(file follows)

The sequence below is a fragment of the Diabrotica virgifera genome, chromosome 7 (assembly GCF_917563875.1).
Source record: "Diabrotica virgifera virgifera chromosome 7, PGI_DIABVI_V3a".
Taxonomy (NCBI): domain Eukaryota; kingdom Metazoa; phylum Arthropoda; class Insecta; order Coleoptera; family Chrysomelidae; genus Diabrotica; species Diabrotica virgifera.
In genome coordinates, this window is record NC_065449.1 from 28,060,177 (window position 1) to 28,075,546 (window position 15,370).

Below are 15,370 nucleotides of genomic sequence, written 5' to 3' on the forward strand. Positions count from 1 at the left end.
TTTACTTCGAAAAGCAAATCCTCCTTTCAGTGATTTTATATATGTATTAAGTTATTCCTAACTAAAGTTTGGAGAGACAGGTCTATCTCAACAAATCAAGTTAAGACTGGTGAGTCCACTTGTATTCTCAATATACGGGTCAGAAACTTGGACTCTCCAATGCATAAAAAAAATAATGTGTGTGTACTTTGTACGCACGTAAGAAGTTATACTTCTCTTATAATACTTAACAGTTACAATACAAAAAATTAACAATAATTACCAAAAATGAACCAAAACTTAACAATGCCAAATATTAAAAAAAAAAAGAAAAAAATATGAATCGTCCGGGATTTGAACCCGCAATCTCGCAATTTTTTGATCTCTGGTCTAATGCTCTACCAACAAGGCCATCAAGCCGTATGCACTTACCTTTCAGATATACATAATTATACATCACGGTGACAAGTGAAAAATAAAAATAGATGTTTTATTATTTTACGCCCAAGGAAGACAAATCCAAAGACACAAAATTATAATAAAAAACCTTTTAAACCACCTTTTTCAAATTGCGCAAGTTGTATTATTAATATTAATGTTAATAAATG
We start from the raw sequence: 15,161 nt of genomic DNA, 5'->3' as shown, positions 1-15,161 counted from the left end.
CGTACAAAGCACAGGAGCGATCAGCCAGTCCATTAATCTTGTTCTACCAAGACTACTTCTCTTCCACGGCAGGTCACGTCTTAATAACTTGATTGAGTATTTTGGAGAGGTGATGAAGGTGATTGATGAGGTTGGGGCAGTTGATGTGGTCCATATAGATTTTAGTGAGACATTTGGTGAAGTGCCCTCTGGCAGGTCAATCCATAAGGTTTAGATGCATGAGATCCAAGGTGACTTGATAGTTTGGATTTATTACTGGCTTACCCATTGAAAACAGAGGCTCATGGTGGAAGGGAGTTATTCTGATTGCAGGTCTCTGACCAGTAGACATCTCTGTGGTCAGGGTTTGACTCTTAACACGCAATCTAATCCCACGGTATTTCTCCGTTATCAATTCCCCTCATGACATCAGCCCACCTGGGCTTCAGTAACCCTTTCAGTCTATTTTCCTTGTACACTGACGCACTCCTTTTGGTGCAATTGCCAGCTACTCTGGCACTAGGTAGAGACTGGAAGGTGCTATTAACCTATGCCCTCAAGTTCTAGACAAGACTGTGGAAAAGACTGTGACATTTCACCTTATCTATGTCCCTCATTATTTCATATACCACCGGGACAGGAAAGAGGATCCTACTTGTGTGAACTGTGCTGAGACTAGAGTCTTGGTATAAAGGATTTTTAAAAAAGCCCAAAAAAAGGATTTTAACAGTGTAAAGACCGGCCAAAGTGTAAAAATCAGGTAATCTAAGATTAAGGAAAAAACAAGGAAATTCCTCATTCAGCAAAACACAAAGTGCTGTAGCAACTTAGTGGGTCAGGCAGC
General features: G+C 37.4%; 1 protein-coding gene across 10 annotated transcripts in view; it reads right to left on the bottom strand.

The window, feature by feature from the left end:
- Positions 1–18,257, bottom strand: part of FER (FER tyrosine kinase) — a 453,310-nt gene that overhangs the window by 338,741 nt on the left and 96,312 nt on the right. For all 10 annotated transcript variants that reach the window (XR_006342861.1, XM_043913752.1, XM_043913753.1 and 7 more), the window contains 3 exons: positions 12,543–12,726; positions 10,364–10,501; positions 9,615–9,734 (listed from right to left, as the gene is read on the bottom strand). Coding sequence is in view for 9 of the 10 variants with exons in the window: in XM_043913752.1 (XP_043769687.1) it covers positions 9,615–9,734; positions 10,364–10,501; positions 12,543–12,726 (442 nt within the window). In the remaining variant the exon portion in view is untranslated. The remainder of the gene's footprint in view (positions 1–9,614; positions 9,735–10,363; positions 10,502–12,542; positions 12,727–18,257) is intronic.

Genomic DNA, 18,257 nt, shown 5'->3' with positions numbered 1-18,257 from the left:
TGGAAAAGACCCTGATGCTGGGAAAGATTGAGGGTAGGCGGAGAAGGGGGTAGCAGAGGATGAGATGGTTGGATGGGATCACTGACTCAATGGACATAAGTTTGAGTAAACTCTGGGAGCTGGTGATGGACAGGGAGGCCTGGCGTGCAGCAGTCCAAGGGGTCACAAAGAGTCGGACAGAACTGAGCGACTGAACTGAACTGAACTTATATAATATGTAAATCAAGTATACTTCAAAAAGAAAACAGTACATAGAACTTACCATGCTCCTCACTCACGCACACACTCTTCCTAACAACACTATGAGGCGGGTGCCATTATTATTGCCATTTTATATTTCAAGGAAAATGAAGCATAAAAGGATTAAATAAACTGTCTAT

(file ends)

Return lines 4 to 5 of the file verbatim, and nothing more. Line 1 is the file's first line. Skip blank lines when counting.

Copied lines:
In genome coordinates, this window is record NC_065449.1 from 28,060,177 (window position 1) to 28,075,546 (window position 15,370).

Below are 15,370 nucleotides of genomic sequence, written 5' to 3' on the forward strand. Positions count from 1 at the left end.